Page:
Buffett predicts rosy economic future
The octogenarian billionaire maintains his bullish stance that the US will return as strong as ever.
By Don Dion, TheStreet
Despite doubts emanating from many corners of both Wall Street and Main Street, there are still a number of reputable individuals from the business world who do not seem to share these concerns.
This week, Warren Buffett took to the stage at the Montana Economic Development Summit to express his views regarding the future of the U.S. economy.
The Oracle of Omaha, who has been a proponent for the nation's strength throughout these troubling times, did not veer from his bullish stance. Rather, he insisted that, despite concerns, the U.S. is not in any way heading toward a double-dip recession. In fact, pointing to factors such as hiring and lending, the octogenarian expects the U.S. to return stronger than ever.
Buffett was not alone in painting a rosy picture for the U.S. economy. Microsoft (MSFT) chief executive Steve Ballmer and General Electric (GE) chairman Jeff Immelt, who were also at the summit, were optimistic about the economy, pointing to forecast strength in both the technology and industrial sectors of the U.S. Post continues after video:
This week, doomsayer Nouriel Roubini was once again in the spotlight, laying out his own beliefs for the future of the U.S. economy. The New York University professor, who has earned the nickname "Doctor Doom" for his consistently bearish forecasts, insisted that the second half of 2010 will be worse that the second quarter.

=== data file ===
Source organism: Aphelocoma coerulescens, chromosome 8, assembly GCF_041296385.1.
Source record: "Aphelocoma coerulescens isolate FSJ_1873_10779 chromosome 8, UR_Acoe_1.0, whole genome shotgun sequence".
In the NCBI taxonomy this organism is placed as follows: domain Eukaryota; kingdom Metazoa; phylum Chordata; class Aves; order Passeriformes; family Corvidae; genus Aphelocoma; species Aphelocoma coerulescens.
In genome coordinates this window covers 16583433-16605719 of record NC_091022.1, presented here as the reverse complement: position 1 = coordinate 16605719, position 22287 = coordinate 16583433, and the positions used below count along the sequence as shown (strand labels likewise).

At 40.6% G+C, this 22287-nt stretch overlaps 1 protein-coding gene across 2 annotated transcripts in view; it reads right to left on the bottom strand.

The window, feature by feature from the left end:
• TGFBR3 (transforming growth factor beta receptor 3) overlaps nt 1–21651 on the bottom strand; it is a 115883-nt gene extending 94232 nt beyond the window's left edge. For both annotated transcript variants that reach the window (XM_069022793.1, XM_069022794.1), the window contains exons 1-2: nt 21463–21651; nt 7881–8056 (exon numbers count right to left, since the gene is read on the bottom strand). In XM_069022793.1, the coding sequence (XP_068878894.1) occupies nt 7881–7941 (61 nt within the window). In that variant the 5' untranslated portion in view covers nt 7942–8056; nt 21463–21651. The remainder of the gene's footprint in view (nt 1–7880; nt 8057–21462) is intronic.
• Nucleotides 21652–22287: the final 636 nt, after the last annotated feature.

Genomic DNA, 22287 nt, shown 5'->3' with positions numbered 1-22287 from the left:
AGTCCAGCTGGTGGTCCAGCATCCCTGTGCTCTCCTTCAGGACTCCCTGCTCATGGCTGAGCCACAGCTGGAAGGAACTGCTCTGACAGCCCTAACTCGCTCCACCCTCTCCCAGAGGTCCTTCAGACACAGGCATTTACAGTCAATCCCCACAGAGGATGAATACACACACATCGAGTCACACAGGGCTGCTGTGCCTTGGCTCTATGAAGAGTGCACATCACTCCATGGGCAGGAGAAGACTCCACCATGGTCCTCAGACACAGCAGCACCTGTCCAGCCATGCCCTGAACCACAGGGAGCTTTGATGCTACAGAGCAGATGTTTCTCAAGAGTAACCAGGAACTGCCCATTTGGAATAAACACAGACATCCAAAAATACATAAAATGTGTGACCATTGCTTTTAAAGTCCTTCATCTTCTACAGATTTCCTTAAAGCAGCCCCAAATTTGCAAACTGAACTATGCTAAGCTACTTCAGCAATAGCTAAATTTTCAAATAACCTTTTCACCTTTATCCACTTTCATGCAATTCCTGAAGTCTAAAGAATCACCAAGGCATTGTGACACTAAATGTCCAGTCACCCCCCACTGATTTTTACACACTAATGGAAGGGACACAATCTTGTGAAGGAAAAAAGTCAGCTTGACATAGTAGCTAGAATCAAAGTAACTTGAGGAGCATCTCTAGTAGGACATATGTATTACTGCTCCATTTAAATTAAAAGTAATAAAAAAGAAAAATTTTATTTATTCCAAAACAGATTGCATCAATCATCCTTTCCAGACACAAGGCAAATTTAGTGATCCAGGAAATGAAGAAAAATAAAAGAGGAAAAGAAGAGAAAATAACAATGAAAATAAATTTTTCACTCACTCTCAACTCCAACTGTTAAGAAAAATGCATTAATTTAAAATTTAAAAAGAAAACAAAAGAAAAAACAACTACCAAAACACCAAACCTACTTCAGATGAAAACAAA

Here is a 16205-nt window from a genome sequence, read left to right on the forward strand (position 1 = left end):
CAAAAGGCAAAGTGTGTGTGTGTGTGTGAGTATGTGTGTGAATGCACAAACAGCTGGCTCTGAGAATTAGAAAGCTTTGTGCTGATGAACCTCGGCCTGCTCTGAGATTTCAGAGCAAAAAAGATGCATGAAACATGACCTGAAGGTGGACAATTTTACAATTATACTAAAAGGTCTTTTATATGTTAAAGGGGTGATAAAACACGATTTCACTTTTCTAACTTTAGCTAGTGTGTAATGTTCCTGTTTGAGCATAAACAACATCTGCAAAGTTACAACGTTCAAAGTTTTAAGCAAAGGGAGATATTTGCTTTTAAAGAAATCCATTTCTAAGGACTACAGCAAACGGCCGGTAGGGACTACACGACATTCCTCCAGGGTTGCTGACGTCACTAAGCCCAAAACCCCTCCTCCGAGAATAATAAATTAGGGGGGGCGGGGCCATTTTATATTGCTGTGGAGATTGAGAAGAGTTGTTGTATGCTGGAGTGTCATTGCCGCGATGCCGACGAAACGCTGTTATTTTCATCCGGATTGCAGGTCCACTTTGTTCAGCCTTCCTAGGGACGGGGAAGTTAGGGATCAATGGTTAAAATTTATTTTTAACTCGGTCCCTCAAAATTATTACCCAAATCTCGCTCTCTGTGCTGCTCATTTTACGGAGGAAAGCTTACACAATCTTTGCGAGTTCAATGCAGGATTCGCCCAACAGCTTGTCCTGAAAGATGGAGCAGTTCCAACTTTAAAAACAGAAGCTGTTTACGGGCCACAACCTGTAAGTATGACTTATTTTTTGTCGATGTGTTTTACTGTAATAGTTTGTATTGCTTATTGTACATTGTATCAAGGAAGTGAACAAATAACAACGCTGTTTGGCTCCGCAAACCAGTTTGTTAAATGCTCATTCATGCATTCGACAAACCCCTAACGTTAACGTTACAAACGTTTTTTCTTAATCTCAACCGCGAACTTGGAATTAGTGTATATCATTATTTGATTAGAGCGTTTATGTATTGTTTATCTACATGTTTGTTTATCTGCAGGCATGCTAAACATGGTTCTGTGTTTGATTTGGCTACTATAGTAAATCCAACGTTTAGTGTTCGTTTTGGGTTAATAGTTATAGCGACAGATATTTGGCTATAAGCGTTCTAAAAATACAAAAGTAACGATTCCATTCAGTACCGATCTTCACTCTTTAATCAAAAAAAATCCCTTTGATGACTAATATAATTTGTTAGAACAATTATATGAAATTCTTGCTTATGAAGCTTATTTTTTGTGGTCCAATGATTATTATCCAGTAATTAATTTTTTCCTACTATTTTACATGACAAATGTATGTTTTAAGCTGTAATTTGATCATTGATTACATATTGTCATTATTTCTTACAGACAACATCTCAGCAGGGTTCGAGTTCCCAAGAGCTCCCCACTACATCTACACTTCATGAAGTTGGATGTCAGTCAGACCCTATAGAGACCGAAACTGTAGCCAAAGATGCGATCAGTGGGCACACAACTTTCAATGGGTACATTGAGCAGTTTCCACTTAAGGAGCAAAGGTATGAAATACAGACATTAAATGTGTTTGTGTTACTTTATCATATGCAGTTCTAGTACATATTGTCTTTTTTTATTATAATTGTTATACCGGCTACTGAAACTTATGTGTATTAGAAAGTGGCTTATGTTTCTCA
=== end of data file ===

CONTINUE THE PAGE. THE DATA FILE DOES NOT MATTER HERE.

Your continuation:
Earlier this summer, Roubini made headlines when he announced that the likelihood of seeing a double dip was greater than 40%.
Interestingly, this week another less-than-optimistic voice could be heard coming from Buffett's own bullpen. Speaking at the University of Michigan, Charlie Munger, Buffett's right-hand man, offered his own stormy outlook.The Berkshire Hathaway (BRK.B) vice chairman and Wesco Financial (WSC) CEO shared his own views of the economy and the outlook was far less positive than the one from Buffett.
Pointing to the job market, Munger insisted that the outlook is "lousy" and would remain so for an extended time. Looking at specific sectors of the economy such as commercial real estate, he explained that there is "more pain to come."
As with Buffett, this is not the first time Munger has expressed concerns for the future of the U.S. economy. In a piece titled "Basically, It's Over," written for Slate.com early in 2010, Munger presented his pessimistic vision for the U.S. in parable form. The story focuses on Basicland, which is ultimately transformed into Sorrowland as a result of high taxes, increased government spending, and gambling at casino banks.
The line appears to be drawn at Berkshire Hathaway, and it will be interesting to see whose forecast proves more accurate. Whom do you agree with more: Buffett or Munger?
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